The Man Who Followed People
We all need a hobby
Trevor lived in an expensive apartment on the ninth floor of an exclusive apartment building in the heart of the big city. The apartment had great views of the streets and people below as well as the distant hills across the water.
Trevor was unemployed because he did not need a job. He was quite wealthy. He had enough steady income from his trust funds, his investment funds, stocks and real estate holdings and other business holdings that he simply did not need to work. He attended one or two board meetings a month but that was all he did. The rest of his time was free.
He spent a lot of time standing at his window, coffee mug in hand, watching people moving about on the streets below his apartment. Though he was one of them he felt so far removed from them. He figured that most of those people walking the streets were either going to or coming back from their jobs, or they were running errands or taking care of some business. They seemed so busy earning a living and trying to make it in the city.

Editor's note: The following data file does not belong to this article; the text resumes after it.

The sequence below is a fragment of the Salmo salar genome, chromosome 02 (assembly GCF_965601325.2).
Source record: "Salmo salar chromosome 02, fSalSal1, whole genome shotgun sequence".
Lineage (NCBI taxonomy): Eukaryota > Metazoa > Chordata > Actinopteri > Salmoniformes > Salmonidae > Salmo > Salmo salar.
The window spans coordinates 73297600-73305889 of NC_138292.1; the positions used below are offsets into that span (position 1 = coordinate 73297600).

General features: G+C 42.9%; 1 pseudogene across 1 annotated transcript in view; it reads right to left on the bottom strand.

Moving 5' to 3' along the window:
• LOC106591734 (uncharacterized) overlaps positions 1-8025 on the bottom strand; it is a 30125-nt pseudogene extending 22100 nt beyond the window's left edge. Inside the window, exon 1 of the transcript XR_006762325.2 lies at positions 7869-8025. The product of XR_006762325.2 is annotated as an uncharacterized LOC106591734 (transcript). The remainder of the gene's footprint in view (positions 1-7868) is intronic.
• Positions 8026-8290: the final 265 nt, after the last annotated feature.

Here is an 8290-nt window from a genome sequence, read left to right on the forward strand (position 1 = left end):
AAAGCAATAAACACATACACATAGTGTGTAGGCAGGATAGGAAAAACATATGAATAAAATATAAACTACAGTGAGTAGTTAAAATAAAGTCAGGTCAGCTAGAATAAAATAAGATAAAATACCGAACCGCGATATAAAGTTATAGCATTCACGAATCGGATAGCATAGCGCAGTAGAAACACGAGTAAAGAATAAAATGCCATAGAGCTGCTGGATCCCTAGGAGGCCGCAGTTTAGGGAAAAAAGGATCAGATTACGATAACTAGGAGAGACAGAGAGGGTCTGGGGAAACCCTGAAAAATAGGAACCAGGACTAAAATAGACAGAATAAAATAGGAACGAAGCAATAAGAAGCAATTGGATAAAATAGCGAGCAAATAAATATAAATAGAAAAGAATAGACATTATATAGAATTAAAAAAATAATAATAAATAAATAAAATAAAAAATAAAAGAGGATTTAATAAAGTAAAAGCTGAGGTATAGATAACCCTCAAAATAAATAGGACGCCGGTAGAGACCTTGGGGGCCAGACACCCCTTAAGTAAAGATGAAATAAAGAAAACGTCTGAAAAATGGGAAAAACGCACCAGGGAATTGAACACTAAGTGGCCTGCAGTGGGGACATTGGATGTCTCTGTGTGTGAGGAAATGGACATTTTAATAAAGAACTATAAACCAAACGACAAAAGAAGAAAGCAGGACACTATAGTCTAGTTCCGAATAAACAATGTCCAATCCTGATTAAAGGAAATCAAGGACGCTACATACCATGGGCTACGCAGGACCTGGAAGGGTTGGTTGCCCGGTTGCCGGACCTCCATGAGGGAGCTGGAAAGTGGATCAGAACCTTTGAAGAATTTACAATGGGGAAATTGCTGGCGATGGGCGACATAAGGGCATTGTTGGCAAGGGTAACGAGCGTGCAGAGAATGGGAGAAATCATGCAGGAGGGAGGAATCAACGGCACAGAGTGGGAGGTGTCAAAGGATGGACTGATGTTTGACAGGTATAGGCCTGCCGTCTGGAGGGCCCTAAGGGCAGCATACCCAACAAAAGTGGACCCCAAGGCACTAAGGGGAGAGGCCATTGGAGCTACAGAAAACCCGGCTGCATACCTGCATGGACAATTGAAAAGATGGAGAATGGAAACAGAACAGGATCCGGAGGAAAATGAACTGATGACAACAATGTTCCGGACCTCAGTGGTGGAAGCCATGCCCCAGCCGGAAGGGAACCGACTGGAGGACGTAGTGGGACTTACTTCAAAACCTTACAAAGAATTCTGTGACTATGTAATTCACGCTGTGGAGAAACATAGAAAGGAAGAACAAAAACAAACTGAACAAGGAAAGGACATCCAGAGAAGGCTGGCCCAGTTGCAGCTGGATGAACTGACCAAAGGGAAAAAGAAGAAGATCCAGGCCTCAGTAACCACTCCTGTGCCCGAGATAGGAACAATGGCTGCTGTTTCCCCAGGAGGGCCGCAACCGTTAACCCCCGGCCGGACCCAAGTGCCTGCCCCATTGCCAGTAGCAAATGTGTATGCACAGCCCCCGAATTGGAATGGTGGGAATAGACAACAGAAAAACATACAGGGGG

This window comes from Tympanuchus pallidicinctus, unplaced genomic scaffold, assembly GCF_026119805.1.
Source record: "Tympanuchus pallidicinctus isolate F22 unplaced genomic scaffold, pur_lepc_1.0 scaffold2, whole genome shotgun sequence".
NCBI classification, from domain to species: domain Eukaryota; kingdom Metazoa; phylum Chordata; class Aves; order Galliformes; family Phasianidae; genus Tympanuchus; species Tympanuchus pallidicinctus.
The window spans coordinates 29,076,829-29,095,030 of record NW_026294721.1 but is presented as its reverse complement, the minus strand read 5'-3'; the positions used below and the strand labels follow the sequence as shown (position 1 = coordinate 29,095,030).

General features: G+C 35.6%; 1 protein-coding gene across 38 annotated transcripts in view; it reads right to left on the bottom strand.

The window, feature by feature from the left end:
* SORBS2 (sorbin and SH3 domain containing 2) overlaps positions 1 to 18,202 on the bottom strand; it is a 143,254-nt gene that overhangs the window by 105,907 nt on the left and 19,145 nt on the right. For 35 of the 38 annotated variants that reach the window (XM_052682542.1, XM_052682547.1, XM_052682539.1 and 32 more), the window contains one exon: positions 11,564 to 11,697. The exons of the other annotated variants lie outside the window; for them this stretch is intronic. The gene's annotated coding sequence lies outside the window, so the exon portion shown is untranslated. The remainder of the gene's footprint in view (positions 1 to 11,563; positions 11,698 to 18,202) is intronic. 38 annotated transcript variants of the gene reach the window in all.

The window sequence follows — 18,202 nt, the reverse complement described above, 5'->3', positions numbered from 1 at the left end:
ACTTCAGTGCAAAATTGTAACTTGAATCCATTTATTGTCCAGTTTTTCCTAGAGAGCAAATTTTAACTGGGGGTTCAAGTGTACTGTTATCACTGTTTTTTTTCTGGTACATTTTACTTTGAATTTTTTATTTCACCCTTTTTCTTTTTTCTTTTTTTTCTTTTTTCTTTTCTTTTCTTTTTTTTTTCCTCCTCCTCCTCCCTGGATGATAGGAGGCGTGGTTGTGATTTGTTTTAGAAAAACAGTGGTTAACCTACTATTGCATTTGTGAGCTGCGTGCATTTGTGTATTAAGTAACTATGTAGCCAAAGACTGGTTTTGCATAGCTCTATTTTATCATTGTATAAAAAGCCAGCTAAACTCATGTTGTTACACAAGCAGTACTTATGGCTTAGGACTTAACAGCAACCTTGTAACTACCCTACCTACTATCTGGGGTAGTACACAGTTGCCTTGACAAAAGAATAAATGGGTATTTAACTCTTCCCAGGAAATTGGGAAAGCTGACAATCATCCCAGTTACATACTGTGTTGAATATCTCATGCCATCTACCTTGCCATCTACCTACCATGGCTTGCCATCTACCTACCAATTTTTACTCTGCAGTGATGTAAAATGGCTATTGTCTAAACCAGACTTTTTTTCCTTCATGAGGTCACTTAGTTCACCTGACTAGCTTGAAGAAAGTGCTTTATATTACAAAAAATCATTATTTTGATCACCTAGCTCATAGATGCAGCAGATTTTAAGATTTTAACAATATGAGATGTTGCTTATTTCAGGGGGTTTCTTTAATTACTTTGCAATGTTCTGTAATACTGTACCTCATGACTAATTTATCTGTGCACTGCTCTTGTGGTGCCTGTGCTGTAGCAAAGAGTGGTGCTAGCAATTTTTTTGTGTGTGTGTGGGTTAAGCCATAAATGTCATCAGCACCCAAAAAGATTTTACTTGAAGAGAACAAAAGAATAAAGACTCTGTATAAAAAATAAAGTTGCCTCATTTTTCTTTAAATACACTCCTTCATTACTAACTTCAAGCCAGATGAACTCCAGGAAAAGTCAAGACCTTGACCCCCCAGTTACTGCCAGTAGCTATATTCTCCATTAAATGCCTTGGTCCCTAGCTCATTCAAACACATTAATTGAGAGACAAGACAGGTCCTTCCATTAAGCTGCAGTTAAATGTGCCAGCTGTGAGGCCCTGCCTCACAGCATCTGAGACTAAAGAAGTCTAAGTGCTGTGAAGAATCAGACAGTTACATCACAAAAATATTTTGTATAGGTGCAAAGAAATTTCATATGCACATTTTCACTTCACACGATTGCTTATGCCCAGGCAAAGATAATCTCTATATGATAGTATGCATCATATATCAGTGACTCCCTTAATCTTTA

Occasionally, he would go to the garage and get in his Tesla then drive over the bridge towards the hills outside of the city. A drive through the countryside was always refreshing and satisfying but what Trevor preferred more than that was staying in the city and watching people. People fascinated him — mostly because they all seemed so different than him.
But simply watching people from his ninth-floor window was not enough. Trevor decided to take daily walks through the city. This way he could watch people at a horizontal level. He could be among those people.
His daily walks grew longer and longer. One sees so much more at ground level and Trevor became ever more fascinated with the incredible diversity of humans. He grew curious about their stories. After all, everyone has stories.